Then you’ll hit a wall again. There are difficulty spikes in this game that pull the rug right from beneath you and crush your spirit to dust. I’ve always made a point to at least attempt to finish every game before I write a review for it but I’ve only reached the 3rd area of Double Pug Switch. I doubt I’ll ever see anything further than this area. I’ve died more than 500 times on a single series of jumps that are so nefarious that after hours of trying, I’ve been left cackling to myself in frustrated hysterics. The singular reason why I’ve kept coming back rather than simply rage quitting is that every failure, you’re presented with a little animation of the dog looking sad, complete with wobbling bottom lip. If it wasn’t for this, I’d have quit hours ago.
I like a challenging game but there’s a fine line between being a fun test and being frustratingly difficult. Double Pug Switch passes that line and can barely see it in the distance. The dimension jumping mechanic is a fun one but it feels like it has been squandered in a game too fiendish for its own good. The basic art style and enjoyable soundtrack, while cute and inviting, aren’t enough of a incentive to push through the mountainous difficulty spikes this game contains.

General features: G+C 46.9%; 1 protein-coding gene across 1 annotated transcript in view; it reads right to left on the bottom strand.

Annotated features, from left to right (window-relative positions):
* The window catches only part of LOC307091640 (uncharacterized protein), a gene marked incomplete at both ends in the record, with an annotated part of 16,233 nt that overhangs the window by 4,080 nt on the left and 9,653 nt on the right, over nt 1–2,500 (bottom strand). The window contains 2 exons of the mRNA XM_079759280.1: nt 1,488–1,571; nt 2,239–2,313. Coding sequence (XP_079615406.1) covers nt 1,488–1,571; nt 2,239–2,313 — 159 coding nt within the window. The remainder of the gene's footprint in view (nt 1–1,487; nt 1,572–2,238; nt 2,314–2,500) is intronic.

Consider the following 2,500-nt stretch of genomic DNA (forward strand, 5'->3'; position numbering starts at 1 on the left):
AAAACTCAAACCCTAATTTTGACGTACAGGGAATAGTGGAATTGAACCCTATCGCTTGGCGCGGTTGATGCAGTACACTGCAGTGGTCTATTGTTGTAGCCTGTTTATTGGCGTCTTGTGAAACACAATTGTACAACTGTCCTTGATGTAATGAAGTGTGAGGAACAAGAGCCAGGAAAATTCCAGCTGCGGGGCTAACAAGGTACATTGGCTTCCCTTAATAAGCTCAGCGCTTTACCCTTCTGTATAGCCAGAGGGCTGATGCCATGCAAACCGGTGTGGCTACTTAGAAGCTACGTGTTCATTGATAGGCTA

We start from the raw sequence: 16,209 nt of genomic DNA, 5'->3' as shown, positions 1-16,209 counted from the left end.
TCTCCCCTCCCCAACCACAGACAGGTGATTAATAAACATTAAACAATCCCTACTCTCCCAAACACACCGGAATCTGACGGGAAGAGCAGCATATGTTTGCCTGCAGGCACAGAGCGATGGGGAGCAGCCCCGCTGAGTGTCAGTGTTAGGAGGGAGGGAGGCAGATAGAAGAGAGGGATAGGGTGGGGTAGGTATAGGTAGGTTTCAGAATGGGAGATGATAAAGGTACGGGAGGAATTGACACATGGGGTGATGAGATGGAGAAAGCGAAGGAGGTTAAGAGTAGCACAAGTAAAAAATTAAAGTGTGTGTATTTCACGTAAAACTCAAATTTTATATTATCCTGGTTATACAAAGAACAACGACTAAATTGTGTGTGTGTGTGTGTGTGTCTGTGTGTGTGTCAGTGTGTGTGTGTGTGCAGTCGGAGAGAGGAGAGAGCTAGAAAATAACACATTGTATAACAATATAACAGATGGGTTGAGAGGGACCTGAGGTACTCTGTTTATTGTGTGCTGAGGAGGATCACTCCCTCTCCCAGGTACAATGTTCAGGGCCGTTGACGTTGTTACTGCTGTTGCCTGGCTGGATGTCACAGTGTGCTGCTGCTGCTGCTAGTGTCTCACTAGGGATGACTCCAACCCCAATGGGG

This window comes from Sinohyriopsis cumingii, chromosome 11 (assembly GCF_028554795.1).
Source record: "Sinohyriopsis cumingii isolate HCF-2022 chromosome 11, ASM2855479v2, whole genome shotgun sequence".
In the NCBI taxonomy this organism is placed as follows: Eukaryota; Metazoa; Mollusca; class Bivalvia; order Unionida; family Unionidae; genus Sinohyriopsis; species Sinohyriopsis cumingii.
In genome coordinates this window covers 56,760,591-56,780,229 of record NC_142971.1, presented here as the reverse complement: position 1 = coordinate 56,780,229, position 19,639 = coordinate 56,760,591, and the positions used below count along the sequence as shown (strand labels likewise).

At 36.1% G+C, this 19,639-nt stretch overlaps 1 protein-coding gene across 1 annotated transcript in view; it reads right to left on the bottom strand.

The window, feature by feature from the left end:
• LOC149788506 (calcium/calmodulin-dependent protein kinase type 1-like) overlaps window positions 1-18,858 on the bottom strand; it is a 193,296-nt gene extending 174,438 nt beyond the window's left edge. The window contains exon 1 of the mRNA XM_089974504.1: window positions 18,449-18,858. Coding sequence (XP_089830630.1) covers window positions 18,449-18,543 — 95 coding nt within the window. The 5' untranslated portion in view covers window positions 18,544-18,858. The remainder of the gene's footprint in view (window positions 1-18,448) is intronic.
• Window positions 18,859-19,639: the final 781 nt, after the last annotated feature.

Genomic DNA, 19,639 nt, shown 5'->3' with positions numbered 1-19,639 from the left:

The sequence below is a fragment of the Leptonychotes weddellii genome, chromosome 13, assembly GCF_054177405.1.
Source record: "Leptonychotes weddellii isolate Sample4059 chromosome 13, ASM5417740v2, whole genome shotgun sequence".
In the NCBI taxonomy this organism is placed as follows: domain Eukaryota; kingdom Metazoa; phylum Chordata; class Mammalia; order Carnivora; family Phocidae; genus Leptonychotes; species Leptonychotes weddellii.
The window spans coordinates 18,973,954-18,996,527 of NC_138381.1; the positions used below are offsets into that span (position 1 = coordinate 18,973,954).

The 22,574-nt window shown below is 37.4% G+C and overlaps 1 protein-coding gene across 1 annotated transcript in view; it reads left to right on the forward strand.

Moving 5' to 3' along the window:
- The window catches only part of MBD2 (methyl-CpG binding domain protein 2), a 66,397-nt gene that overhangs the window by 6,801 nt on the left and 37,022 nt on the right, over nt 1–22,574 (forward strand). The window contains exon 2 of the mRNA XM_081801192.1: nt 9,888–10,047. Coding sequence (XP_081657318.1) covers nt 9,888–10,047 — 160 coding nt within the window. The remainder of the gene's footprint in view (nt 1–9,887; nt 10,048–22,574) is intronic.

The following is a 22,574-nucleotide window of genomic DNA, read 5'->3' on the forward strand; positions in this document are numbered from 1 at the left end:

You’ll need dogged determination and the reflexes of a cat to get anything out of Double Pug Switch. It’s inventive dimension switching mechanic is lost in a sea of spikes and overtly difficult levels that are tough to fur-give.
Double Pug Switch is available now on PC (review platform), PS4, Xbox One and Nintendo Switch.
Developer: The Polygon Loft
Publisher: The Polygon Loft
Disclaimer: In order to complete this review, we were provided with a promotional copy of the game. For our full review policy, please go here.